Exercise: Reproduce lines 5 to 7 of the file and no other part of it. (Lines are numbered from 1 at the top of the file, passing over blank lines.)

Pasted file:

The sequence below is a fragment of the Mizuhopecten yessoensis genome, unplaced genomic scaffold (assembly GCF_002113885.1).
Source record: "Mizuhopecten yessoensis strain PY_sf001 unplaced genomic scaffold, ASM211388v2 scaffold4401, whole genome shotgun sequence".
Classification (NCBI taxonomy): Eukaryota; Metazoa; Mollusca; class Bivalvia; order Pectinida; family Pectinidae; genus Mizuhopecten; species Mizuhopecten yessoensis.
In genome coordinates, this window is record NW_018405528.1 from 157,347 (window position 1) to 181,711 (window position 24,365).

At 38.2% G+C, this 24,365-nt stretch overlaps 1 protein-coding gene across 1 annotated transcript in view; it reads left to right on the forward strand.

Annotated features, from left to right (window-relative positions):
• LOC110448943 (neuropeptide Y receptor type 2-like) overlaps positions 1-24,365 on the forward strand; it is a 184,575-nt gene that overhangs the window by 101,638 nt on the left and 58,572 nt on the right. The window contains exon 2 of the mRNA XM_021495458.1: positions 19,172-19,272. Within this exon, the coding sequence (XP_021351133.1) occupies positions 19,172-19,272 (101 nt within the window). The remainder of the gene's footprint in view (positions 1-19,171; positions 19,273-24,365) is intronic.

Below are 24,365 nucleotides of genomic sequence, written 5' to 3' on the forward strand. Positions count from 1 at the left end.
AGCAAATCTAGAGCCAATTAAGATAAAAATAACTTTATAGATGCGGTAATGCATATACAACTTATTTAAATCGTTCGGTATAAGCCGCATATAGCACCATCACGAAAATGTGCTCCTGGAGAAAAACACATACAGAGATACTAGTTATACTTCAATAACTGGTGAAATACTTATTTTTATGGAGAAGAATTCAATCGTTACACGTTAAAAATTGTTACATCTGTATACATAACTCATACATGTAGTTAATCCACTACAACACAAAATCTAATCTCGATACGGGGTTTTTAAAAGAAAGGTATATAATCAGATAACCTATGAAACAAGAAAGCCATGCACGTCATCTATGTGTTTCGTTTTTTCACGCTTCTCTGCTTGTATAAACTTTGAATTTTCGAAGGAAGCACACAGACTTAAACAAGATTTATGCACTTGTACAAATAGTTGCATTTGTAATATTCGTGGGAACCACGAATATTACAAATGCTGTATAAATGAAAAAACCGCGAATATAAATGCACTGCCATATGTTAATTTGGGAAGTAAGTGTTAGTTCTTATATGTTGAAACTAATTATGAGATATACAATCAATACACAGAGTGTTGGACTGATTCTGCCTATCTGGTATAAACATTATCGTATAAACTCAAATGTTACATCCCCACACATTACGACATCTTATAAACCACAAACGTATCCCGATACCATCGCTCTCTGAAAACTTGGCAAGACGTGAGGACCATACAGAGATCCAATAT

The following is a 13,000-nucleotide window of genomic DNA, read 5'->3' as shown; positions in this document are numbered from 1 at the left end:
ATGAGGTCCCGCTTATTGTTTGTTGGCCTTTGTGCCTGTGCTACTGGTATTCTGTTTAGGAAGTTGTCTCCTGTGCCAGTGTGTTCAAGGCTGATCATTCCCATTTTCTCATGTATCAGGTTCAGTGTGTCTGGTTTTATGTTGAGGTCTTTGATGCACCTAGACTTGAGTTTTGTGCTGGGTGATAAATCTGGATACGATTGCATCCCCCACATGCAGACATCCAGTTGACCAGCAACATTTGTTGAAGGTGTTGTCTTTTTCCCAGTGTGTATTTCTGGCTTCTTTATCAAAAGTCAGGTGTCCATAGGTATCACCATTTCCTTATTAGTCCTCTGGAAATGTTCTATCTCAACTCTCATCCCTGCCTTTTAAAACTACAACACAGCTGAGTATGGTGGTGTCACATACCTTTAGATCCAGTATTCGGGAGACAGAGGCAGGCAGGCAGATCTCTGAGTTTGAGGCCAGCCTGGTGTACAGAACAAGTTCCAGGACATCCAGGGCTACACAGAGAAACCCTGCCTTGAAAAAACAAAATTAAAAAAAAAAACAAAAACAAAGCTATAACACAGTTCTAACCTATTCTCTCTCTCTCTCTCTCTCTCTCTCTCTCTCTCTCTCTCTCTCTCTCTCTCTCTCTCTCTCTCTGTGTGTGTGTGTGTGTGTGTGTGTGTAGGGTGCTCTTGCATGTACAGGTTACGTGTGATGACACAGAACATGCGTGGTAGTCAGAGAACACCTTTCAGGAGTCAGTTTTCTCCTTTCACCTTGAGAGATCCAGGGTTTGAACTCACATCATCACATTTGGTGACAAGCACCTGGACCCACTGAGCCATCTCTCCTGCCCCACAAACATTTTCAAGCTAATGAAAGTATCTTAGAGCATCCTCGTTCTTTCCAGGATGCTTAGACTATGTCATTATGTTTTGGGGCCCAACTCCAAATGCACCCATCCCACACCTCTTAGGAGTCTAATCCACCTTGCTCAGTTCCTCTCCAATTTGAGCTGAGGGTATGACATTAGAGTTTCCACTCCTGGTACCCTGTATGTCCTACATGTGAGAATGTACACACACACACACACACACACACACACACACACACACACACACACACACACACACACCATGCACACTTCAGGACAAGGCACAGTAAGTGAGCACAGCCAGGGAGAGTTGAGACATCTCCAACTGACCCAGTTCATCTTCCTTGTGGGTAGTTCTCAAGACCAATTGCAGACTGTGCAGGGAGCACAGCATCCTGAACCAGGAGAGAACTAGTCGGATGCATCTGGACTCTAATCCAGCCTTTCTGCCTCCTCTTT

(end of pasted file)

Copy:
At 38.2% G+C, this 24,365-nt stretch overlaps 1 protein-coding gene across 1 annotated transcript in view; it reads left to right on the forward strand.

Annotated features, from left to right (window-relative positions):
• LOC110448943 (neuropeptide Y receptor type 2-like) overlaps positions 1-24,365 on the forward strand; it is a 184,575-nt gene that overhangs the window by 101,638 nt on the left and 58,572 nt on the right. The window contains exon 2 of the mRNA XM_021495458.1: positions 19,172-19,272. Within this exon, the coding sequence (XP_021351133.1) occupies positions 19,172-19,272 (101 nt within the window). The remainder of the gene's footprint in view (positions 1-19,171; positions 19,273-24,365) is intronic.